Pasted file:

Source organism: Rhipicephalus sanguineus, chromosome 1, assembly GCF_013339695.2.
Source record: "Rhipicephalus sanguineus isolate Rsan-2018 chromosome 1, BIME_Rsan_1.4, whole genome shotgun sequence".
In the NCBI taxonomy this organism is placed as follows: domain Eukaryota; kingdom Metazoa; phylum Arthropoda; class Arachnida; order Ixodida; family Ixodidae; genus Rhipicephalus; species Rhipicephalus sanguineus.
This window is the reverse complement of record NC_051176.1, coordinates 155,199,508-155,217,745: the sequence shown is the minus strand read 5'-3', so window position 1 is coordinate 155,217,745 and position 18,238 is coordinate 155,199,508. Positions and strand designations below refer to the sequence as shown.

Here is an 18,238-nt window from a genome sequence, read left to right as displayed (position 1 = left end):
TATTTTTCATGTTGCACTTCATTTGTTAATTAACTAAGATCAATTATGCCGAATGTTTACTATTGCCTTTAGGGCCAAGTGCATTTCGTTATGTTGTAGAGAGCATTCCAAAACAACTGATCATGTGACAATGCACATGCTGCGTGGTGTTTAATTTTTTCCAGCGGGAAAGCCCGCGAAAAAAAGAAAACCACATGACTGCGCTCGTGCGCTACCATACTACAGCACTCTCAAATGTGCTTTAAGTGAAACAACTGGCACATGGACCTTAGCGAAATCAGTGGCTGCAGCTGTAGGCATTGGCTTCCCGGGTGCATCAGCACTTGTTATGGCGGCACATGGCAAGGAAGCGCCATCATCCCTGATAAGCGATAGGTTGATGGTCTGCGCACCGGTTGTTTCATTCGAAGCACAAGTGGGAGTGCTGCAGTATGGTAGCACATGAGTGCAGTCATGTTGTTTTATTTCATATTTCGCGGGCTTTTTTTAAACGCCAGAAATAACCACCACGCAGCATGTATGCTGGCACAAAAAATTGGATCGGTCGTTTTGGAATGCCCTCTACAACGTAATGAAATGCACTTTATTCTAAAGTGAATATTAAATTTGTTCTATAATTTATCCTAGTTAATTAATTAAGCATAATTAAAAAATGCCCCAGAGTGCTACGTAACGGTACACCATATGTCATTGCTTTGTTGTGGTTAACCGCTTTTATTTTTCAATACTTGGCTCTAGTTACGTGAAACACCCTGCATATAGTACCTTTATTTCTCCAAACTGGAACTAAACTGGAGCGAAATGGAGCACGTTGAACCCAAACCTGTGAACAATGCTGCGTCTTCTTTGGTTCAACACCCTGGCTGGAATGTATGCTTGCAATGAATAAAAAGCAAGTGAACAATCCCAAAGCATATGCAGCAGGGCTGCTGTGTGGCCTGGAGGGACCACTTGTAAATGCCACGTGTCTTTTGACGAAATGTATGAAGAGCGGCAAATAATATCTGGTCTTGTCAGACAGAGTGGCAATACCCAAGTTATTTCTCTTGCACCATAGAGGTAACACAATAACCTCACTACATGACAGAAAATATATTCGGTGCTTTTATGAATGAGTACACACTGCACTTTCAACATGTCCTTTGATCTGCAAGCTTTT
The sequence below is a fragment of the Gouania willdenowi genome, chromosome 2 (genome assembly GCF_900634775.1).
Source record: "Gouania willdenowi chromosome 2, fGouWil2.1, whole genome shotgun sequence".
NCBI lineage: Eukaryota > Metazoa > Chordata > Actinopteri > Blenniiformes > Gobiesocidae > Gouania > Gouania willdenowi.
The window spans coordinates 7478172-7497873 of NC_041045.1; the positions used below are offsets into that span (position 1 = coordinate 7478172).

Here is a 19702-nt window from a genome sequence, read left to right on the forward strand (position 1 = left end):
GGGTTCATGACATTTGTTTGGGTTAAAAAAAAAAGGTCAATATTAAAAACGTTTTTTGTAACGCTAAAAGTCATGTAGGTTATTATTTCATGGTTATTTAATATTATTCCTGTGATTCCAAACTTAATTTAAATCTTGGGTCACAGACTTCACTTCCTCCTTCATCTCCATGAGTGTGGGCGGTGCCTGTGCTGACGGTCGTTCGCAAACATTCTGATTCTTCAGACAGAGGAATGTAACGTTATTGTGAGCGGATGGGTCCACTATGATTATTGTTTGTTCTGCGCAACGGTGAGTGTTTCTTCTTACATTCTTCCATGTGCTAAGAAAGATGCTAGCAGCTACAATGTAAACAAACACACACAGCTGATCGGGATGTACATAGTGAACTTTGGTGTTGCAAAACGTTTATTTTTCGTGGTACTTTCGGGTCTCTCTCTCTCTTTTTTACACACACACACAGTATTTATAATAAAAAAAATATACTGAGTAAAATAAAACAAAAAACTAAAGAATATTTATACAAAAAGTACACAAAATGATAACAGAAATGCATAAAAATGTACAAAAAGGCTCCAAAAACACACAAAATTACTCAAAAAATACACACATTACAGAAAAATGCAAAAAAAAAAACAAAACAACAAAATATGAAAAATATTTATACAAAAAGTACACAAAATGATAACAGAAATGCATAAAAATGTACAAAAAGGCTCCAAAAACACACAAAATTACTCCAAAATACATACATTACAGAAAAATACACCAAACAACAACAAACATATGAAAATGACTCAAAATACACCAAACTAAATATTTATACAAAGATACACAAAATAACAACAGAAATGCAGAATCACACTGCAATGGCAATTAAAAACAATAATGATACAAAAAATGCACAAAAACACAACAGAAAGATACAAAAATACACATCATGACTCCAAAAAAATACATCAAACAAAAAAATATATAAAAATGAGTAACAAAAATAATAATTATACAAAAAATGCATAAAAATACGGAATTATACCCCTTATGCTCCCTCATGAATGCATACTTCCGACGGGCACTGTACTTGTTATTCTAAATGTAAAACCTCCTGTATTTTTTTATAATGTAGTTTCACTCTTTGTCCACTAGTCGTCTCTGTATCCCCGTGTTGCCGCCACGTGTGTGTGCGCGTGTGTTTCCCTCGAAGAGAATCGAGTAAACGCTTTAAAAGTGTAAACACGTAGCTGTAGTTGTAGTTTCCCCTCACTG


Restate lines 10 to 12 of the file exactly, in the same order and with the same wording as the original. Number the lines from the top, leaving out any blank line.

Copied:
The window spans coordinates 7478172-7497873 of NC_041045.1; the positions used below are offsets into that span (position 1 = coordinate 7478172).

Here is a 19702-nt window from a genome sequence, read left to right on the forward strand (position 1 = left end):
GGGTTCATGACATTTGTTTGGGTTAAAAAAAAAAGGTCAATATTAAAAACGTTTTTTGTAACGCTAAAAGTCATGTAGGTTATTATTTCATGGTTATTTAATATTATTCCTGTGATTCCAAACTTAATTTAAATCTTGGGTCACAGACTTCACTTCCTCCTTCATCTCCATGAGTGTGGGCGGTGCCTGTGCTGACGGTCGTTCGCAAACATTCTGATTCTTCAGACAGAGGAATGTAACGTTATTGTGAGCGGATGGGTCCACTATGATTATTGTTTGTTCTGCGCAACGGTGAGTGTTTCTTCTTACATTCTTCCATGTGCTAAGAAAGATGCTAGCAGCTACAATGTAAACAAACACACACAGCTGATCGGGATGTACATAGTGAACTTTGGTGTTGCAAAACGTTTATTTTTCGTGGTACTTTCGGGTCTCTCTCTCTCTTTTTTACACACACACACAGTATTTATAATAAAAAAAATATACTGAGTAAAATAAAACAAAAAACTAAAGAATATTTATACAAAAAGTACACAAAATGATAACAGAAATGCATAAAAATGTACAAAAAGGCTCCAAAAACACACAAAATTACTCAAAAAATACACACATTACAGAAAAATGCAAAAAAAAAAACAAAACAACAAAATATGAAAAATATTTATACAAAAAGTACACAAAATGATAACAGAAATGCATAAAAATGTACAAAAAGGCTCCAAAAACACACAAAATTACTCCAAAATACATACATTACAGAAAAATACACCAAACAACAACAAACATATGAAAATGACTCAAAATACACCAAACTAAATATTTATACAAAGATACACAAAATAACAACAGAAATGCAGAATCACACTGCAATGGCAATTAAAAACAATAATGATACAAAAAATGCACAAAAACACAACAGAAAGATACAAAAATACACATCATGACTCCAAAAAAATACATCAAACAAAAAAATATATAAAAATGAGTAACAAAAATAATAATTATACAAAAAATGCATAAAAATACGGAATTATACCCCTTATGCTCCCTCATGAATGCATACTTCCGACGGGCACTGTACTTGTTATTCTAAATGTAAAACCTCCTGTATTTTTTTATAATGTAGTTTCACTCTTTGTCCACTAGTCGTCTCTGTATCCCCGTGTTGCCGCCACGTGTGTGTGCGCGTGTGTTTCCCTCGAAGAGAATCGAGTAAACGCTTTAAAAGTGTAAACACGTAGCTGTAGTTGTAGTTTCCCCTCACTG